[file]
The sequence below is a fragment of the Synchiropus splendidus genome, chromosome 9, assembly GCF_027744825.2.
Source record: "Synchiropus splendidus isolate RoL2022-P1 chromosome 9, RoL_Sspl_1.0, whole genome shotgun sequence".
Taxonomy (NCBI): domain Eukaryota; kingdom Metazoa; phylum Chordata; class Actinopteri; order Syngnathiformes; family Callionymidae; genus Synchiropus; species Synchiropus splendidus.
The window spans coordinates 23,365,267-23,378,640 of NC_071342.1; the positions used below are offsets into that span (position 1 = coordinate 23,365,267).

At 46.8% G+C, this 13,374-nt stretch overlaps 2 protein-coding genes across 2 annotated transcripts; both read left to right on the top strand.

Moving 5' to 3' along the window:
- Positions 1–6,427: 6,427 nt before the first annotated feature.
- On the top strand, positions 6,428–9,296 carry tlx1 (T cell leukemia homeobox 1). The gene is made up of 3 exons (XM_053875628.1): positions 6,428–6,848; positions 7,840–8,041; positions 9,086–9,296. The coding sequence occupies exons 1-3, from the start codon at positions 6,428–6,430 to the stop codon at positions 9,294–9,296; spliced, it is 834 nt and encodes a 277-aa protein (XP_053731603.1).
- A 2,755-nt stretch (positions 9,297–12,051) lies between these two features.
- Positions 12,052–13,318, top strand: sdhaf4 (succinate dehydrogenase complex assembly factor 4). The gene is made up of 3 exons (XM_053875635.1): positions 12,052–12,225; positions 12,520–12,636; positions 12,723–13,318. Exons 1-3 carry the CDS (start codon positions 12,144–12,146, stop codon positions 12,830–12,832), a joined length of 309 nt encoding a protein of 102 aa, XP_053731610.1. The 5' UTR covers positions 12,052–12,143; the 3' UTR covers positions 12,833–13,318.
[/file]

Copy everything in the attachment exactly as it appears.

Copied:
The sequence below is a fragment of the Synchiropus splendidus genome, chromosome 9, assembly GCF_027744825.2.
Source record: "Synchiropus splendidus isolate RoL2022-P1 chromosome 9, RoL_Sspl_1.0, whole genome shotgun sequence".
Taxonomy (NCBI): domain Eukaryota; kingdom Metazoa; phylum Chordata; class Actinopteri; order Syngnathiformes; family Callionymidae; genus Synchiropus; species Synchiropus splendidus.
The window spans coordinates 23,365,267-23,378,640 of NC_071342.1; the positions used below are offsets into that span (position 1 = coordinate 23,365,267).

At 46.8% G+C, this 13,374-nt stretch overlaps 2 protein-coding genes across 2 annotated transcripts; both read left to right on the top strand.

Moving 5' to 3' along the window:
- Positions 1–6,427: 6,427 nt before the first annotated feature.
- On the top strand, positions 6,428–9,296 carry tlx1 (T cell leukemia homeobox 1). The gene is made up of 3 exons (XM_053875628.1): positions 6,428–6,848; positions 7,840–8,041; positions 9,086–9,296. The coding sequence occupies exons 1-3, from the start codon at positions 6,428–6,430 to the stop codon at positions 9,294–9,296; spliced, it is 834 nt and encodes a 277-aa protein (XP_053731603.1).
- A 2,755-nt stretch (positions 9,297–12,051) lies between these two features.
- Positions 12,052–13,318, top strand: sdhaf4 (succinate dehydrogenase complex assembly factor 4). The gene is made up of 3 exons (XM_053875635.1): positions 12,052–12,225; positions 12,520–12,636; positions 12,723–13,318. Exons 1-3 carry the CDS (start codon positions 12,144–12,146, stop codon positions 12,830–12,832), a joined length of 309 nt encoding a protein of 102 aa, XP_053731610.1. The 5' UTR covers positions 12,052–12,143; the 3' UTR covers positions 12,833–13,318.